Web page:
A Democratic Chorus Rises in the Senate: ‘Franken Should Resign’ reports the New York Times. Franken’s decision on his future is scheduled for today (Thursday, Dec. 7).
Support for Al Franken all but collapsed on Wednesday among his Democratic colleagues in the Senate, with dozens calling for him to resign after a sixth woman said he had made an improper advance on her.
Mr. Franken, Democrat of Minnesota, has scheduled an announcement on his future in the Senate for Thursday, and he pushed back on a Minnesota Public Radio report that he would be resigning. “No final decision has been made and the Senator is still talking with his family,” his office said on Twitter.
By Wednesday evening, there was widespread expectation among senators in the Democratic caucus and aides that Mr. Franken would step down. If he does, he would be the most prominent lawmaker so far to be felled by the swirling allegations of sexual harassment and misconduct sweeping through the Capitol.
So far, I add, a Franken resignation would be uniquely Democratic. Republicans guilty of equally egregious misconduct, or worse, are graced by a political party that’s gone morally silent.
But by and large, Republicans have seemed more tolerant of infractions in their own ranks. House leaders have said nothing since it was revealed Friday that Representative Blake Farenthold of Texas used $84,000 from a secret taxpayer fund to settle a lurid sexual harassment case filed against him. And Republicans are deeply divided over Alabama’s Republican Senate candidate, Roy S. Moore, who has been accused of sexually assaulting teenage girls as young as 14, yet has maintained the support of President Trump and other conservatives.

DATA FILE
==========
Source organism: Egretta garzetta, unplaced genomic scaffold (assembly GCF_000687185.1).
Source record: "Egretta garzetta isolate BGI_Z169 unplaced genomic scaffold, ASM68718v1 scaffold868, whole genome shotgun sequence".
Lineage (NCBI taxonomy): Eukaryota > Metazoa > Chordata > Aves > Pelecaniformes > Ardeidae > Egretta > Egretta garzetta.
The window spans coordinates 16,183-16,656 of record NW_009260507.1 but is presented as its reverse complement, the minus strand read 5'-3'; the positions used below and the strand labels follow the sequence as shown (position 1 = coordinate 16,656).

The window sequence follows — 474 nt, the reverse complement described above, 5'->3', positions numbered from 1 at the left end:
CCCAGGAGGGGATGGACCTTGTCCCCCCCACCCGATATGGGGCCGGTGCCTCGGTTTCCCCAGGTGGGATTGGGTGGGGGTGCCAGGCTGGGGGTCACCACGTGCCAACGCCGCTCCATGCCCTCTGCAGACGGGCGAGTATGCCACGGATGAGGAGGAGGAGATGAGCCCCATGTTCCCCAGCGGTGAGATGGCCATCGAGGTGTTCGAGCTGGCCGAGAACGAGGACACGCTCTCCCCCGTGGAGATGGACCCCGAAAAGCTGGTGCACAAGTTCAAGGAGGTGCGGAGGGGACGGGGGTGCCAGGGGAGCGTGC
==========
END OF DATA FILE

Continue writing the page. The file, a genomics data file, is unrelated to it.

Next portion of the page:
Representative Joe Barton of Texas, the state’s senior Republican, announced last month that he would not seek re-election next year after graphic images that he sent to a constituent appeared on the internet. But he received little pressure to step down.
This apparent tolerance, forgiveness, and acceptance by Republicans of such misconduct by other Republicans should not be surprising. Scriber’s accompanying post today points to plenty of evidence that the GOP, supposedly the party of family values, has sold its soul for a 20% corporate tax rate.
Some have said Democrats are simply too quick to destroy their own, but the party appears intent on holding the high ground as sexual harassment scandals rock politics, entertainment and the news media.
But, Scriber thinks, the Democrats might be doing some cold calculations of their own.
If Mr. Franken resigns, the state’s Democratic governor, Mark Dayton, could choose his successor from a list of prominent female Democrats, including Lt. Gov. Tina Smith and Attorney General Lori Swanson.
That appointee could then run to fill the remainder of Mr. Franken’s term next year, when the Democrats have the political momentum.
That calculus may be playing in Democrats’ minds. After Politico published accusations from a former congressional staff member on Wednesday morning that Mr. Franken had forcibly kissed her, Democrats lunged. Unlike earlier accusations, the newest one involved a congressional employee in the workplace.
I understand the point of those calling for Franken’s resignation. A behavioral correction for men in power is long overdue. For example:
“As elected officials, we should be held to the highest standards—not the lowest,” [NY Senator Kirsten] Gillibrand wrote on Twitter. “The allegations against Sen. Franken describe behavior that cannot be tolerated. While he’s entitled to an Ethics Committee hearing, I believe he should step aside to let someone else serve.”
However, I can’t help worrying that if Dems play the party of purity and cannibalize their own, the Representatives and Senators left in Congress - and the White House - will be those whose equally serious transgressions remain accepted at least by their own political party. By taking out flawed but otherwise good guys, the swamp will become even more putrid.